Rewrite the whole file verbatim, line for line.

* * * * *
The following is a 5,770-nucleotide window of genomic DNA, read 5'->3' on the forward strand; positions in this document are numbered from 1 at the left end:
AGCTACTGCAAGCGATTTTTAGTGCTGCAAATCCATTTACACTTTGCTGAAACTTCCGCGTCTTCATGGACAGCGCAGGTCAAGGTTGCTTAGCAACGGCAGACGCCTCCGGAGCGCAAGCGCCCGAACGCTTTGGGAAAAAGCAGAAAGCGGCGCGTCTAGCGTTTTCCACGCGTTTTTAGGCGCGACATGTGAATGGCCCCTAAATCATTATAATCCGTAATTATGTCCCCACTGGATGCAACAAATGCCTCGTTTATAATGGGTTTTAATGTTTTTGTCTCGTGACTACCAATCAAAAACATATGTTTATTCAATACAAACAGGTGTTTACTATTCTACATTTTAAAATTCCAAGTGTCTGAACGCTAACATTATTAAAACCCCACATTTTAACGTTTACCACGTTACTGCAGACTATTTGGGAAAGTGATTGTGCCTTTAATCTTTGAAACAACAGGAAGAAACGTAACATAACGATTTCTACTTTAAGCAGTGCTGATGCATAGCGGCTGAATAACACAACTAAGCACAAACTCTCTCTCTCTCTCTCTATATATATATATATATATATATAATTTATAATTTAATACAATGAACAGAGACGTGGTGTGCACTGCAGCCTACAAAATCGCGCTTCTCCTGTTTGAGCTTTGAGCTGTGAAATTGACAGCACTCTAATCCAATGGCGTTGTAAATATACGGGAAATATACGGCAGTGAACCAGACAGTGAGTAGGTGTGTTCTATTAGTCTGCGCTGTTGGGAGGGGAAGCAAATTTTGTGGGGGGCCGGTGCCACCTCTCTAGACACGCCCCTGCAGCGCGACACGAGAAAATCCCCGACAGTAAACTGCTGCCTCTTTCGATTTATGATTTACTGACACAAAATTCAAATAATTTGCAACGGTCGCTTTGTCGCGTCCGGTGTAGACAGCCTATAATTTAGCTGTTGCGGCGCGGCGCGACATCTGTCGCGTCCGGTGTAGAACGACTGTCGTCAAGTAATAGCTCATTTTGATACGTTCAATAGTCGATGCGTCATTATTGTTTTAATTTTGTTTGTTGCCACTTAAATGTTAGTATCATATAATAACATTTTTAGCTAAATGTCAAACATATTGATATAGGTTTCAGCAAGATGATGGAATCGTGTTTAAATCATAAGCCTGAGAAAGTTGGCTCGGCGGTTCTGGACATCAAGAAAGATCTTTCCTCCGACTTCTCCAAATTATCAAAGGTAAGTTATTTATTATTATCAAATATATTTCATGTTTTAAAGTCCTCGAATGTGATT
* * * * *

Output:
The following is a 5,770-nucleotide window of genomic DNA, read 5'->3' on the forward strand; positions in this document are numbered from 1 at the left end:
AGCTACTGCAAGCGATTTTTAGTGCTGCAAATCCATTTACACTTTGCTGAAACTTCCGCGTCTTCATGGACAGCGCAGGTCAAGGTTGCTTAGCAACGGCAGACGCCTCCGGAGCGCAAGCGCCCGAACGCTTTGGGAAAAAGCAGAAAGCGGCGCGTCTAGCGTTTTCCACGCGTTTTTAGGCGCGACATGTGAATGGCCCCTAAATCATTATAATCCGTAATTATGTCCCCACTGGATGCAACAAATGCCTCGTTTATAATGGGTTTTAATGTTTTTGTCTCGTGACTACCAATCAAAAACATATGTTTATTCAATACAAACAGGTGTTTACTATTCTACATTTTAAAATTCCAAGTGTCTGAACGCTAACATTATTAAAACCCCACATTTTAACGTTTACCACGTTACTGCAGACTATTTGGGAAAGTGATTGTGCCTTTAATCTTTGAAACAACAGGAAGAAACGTAACATAACGATTTCTACTTTAAGCAGTGCTGATGCATAGCGGCTGAATAACACAACTAAGCACAAACTCTCTCTCTCTCTCTCTATATATATATATATATATATATAATTTATAATTTAATACAATGAACAGAGACGTGGTGTGCACTGCAGCCTACAAAATCGCGCTTCTCCTGTTTGAGCTTTGAGCTGTGAAATTGACAGCACTCTAATCCAATGGCGTTGTAAATATACGGGAAATATACGGCAGTGAACCAGACAGTGAGTAGGTGTGTTCTATTAGTCTGCGCTGTTGGGAGGGGAAGCAAATTTTGTGGGGGGCCGGTGCCACCTCTCTAGACACGCCCCTGCAGCGCGACACGAGAAAATCCCCGACAGTAAACTGCTGCCTCTTTCGATTTATGATTTACTGACACAAAATTCAAATAATTTGCAACGGTCGCTTTGTCGCGTCCGGTGTAGACAGCCTATAATTTAGCTGTTGCGGCGCGGCGCGACATCTGTCGCGTCCGGTGTAGAACGACTGTCGTCAAGTAATAGCTCATTTTGATACGTTCAATAGTCGATGCGTCATTATTGTTTTAATTTTGTTTGTTGCCACTTAAATGTTAGTATCATATAATAACATTTTTAGCTAAATGTCAAACATATTGATATAGGTTTCAGCAAGATGATGGAATCGTGTTTAAATCATAAGCCTGAGAAAGTTGGCTCGGCGGTTCTGGACATCAAGAAAGATCTTTCCTCCGACTTCTCCAAATTATCAAAGGTAAGTTATTTATTATTATCAAATATATTTCATGTTTTAAAGTCCTCGAATGTGATT